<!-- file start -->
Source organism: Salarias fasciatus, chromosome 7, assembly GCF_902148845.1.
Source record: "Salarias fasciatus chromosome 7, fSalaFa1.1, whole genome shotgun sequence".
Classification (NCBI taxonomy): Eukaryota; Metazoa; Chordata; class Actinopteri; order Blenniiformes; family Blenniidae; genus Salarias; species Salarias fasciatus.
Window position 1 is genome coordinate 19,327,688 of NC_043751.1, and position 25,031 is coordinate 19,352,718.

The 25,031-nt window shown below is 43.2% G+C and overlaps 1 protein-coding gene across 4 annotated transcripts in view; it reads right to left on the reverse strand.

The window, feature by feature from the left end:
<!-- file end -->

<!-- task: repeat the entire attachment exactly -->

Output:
Source organism: Salarias fasciatus, chromosome 7, assembly GCF_902148845.1.
Source record: "Salarias fasciatus chromosome 7, fSalaFa1.1, whole genome shotgun sequence".
Classification (NCBI taxonomy): Eukaryota; Metazoa; Chordata; class Actinopteri; order Blenniiformes; family Blenniidae; genus Salarias; species Salarias fasciatus.
Window position 1 is genome coordinate 19,327,688 of NC_043751.1, and position 25,031 is coordinate 19,352,718.

The 25,031-nt window shown below is 43.2% G+C and overlaps 1 protein-coding gene across 4 annotated transcripts in view; it reads right to left on the reverse strand.

The window, feature by feature from the left end: